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Fission Surface Power

Rendering of Kilopower on surface of the moon

Unless disrupted by storms or grid problems, electrical power for most people is no further than an outlet away. However, the solar system does not provide easy access to electricity as we know it on Earth. Astronauts could take advantage of a reliable power supply to explore both the Moon and Mars. The system will need to be lightweight and capable of running regardless of its location, the weather, or available sunlight and other natural resources.

Relatively small and lightweight, fission systems are powerful and could enable robust operations on the Moon and Mars.

NASA’s fission surface power project expands on the efforts of the agency’s Kilopower project, which ended in 2018. Currently, NASA is working with the Department of Energy (DOE) and industry to design a fission power system that would provide at least 40 kilowatts of power – enough to continuously run 30 households for ten years. A future lunar demonstration will pave the way for sustainable operations and even base camps on the Moon and Mars.

Fission Surface Power News

A concept image of the Fission Surface Power Project on the lunar surface. Earth and Mars can be seen in the background. The lunar surface is grey and rocky.

NASA’s Fission Surface Power Project Energizes Lunar Exploration

Illustration of fission system on surface of Mars.

Fission System to Power Exploration on the Moon’s Surface and Beyond

Illustration of a spacecraft with a nuclear-enabled propulsion system.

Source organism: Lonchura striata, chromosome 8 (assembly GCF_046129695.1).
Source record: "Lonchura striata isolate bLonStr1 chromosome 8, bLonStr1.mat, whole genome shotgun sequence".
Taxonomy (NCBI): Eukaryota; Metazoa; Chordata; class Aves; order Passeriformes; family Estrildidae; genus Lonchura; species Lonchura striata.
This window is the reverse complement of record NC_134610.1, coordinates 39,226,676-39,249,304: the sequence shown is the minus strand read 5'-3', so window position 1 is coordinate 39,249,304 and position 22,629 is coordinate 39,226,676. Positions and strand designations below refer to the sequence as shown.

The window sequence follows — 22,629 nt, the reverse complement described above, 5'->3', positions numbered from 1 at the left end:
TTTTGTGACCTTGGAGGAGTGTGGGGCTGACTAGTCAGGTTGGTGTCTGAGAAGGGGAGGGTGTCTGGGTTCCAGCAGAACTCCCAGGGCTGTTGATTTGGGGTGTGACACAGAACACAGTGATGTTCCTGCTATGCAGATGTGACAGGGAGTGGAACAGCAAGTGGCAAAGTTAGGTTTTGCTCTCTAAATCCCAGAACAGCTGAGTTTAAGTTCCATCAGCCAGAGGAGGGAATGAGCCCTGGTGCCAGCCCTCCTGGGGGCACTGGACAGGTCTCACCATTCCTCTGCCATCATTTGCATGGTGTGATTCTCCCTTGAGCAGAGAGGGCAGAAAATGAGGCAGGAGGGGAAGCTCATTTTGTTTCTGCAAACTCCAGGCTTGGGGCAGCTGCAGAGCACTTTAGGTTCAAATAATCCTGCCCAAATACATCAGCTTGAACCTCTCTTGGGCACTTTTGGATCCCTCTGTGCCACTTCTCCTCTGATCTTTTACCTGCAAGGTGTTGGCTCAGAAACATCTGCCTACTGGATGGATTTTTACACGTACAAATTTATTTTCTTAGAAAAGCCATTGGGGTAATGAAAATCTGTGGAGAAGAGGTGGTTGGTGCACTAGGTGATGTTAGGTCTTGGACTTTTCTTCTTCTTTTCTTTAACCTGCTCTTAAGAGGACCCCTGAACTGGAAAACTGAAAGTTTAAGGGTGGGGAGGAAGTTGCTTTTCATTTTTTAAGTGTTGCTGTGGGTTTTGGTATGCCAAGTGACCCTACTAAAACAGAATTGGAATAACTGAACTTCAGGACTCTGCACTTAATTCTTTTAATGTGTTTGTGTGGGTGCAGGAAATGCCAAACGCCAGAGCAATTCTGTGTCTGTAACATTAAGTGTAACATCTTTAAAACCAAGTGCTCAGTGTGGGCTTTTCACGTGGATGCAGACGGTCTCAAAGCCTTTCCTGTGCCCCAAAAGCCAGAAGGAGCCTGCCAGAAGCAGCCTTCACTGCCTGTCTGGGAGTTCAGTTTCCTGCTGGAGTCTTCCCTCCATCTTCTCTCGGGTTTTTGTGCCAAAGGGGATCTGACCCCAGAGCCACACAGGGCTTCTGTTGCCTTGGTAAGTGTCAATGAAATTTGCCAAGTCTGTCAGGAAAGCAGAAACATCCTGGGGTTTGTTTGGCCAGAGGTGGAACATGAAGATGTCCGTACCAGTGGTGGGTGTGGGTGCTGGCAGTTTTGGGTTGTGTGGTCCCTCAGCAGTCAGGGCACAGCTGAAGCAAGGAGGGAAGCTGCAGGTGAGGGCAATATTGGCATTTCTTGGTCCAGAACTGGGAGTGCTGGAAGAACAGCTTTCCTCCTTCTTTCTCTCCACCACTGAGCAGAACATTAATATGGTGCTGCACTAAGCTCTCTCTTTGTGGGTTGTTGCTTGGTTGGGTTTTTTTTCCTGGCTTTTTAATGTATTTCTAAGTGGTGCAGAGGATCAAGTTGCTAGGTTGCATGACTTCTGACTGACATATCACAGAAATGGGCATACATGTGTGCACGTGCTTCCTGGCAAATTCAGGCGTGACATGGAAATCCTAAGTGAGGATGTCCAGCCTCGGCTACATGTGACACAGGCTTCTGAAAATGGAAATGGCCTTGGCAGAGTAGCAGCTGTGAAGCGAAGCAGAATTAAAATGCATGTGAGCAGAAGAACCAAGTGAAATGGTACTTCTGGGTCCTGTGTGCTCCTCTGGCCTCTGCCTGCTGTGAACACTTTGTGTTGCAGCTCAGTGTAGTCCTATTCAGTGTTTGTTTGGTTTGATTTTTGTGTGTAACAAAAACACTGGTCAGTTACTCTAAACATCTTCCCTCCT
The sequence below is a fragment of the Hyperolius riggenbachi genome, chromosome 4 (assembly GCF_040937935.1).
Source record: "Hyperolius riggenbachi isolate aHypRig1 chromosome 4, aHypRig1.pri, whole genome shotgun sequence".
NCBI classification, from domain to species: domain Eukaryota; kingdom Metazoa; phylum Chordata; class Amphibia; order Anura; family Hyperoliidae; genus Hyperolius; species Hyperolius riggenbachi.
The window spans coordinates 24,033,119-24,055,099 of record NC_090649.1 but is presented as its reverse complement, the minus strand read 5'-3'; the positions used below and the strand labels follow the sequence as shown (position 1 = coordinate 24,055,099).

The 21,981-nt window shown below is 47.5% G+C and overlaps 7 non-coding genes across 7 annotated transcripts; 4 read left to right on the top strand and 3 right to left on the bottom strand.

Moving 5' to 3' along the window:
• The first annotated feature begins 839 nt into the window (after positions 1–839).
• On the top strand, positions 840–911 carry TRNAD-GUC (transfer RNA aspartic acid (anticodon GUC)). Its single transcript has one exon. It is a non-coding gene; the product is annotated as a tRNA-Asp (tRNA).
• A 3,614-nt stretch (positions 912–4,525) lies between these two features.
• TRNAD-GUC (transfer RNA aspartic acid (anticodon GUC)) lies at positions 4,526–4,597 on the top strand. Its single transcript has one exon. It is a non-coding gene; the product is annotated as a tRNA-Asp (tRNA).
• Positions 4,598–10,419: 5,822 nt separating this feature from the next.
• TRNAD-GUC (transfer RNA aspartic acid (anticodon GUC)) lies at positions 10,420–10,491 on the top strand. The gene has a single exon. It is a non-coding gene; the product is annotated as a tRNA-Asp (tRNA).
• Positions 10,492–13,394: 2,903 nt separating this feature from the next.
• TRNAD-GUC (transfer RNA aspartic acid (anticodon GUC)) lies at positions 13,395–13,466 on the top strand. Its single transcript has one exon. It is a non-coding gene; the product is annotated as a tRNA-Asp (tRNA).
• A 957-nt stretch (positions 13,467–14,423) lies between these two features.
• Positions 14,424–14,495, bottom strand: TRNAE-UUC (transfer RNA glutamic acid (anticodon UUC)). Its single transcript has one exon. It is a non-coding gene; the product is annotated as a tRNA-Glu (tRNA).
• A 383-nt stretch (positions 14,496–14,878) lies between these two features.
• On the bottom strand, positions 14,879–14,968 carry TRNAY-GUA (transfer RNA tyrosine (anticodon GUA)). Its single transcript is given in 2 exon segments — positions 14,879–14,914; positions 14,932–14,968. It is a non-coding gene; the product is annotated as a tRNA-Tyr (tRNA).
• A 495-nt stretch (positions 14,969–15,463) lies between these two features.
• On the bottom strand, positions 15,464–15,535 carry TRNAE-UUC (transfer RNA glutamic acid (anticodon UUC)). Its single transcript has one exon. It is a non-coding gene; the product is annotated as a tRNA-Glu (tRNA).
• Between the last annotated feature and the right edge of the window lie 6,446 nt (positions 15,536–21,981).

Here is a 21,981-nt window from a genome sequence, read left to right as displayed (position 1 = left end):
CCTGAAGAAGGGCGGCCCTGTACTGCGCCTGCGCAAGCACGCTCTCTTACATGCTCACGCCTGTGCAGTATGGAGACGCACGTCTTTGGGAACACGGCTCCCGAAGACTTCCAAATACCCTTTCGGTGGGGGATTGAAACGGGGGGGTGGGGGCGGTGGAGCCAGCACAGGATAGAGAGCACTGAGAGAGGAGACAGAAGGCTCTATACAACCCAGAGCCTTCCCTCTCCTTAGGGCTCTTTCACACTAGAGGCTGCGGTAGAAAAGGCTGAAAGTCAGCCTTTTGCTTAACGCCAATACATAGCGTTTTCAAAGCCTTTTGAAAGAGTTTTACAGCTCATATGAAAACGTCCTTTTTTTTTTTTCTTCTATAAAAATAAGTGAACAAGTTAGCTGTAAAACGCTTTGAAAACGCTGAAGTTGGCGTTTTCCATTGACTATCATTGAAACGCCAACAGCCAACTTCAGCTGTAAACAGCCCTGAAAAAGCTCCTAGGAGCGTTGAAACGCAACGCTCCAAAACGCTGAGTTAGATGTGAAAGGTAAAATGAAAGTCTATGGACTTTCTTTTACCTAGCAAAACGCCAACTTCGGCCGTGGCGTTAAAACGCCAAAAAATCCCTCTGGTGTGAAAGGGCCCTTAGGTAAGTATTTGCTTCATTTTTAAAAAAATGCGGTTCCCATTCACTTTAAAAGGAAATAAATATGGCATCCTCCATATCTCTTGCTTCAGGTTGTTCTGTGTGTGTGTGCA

6 Technologies NASA is Advancing to Send Humans to Mars

Artist's concept of a fission power system on the lunar surface.

Demonstration Proves Nuclear Fission System Can Provide Space Exploration Power

A rendering of the kilopower mission



  • NASA and DOE selected three design concept proposals in June 2022 for a fission surface power system design that could be ready to launch by the end of the decade for a demonstration on the Moon. This technology would benefit future exploration under the Artemis umbrella.
  • In 2021, in partnership with NASA, the DOE issued a Request for Proposal asking American companies for design concepts for a fission surface power system that could be ready to launch within a decade for a demonstration on the Moon.
  • A 2016 memorandum of understanding between NASA and DOE serves as the basis of this inter-agency work. An October 2020 NASA-DOE memorandum of understanding expands on it, establishing working groups that focus on space nuclear power and propulsion.
  • A DOE reactor study completed in March 2020 identified low-enriched uranium reactor solutions roughly the same weight as the high-enriched system.
  • NASA and DOE conducted an experiment to demonstrate heat transfer technologies using highly enriched uranium fuel in May 2018. The Kilopower Reactor Using Stirling Technology (KRUSTY) experiment showed that the system performed as expected under both normal and off-normal conditions.
Rendering of moon surface with a lander and energy panel on it.
Fission Surface Power – NASA plans a sustained presence on the Moon under Artemis and eventually Mars. Safe, efficient, reliable energy will be key to future robotic and human exploration.

Fast facts:

  • Fission surface power can provide abundant and continuous power regardless of environmental conditions on the Moon and Mars.
  • NASA plans to demonstrate and use a fission surface power system on the Moon first, then Mars.
  • NASA is collaborating with DOE and industry to design, fabricate, and test a 40-kilowatt class fission power system to operate on the Moon by the early 2030s.
  • NASA’s fission surface power project builds on heritage projects spanning 50 years, including SNAP-10A, NASA’s Kilopower project, and recent developments in commercial nuclear power and fuel technology.


NASA’s fission surface power project is managed by NASA’s Glenn Research Center in Cleveland. The technology development and demonstration are funded by the Space Technology Mission Directorate’s Technology Demonstration Missions program, which is located at Marshall Space Flight Center in Huntsville, Alabama.

NASA is partnered with DOE and its national laboratories on the fission surface power project. The space agency will define the mission and system requirements.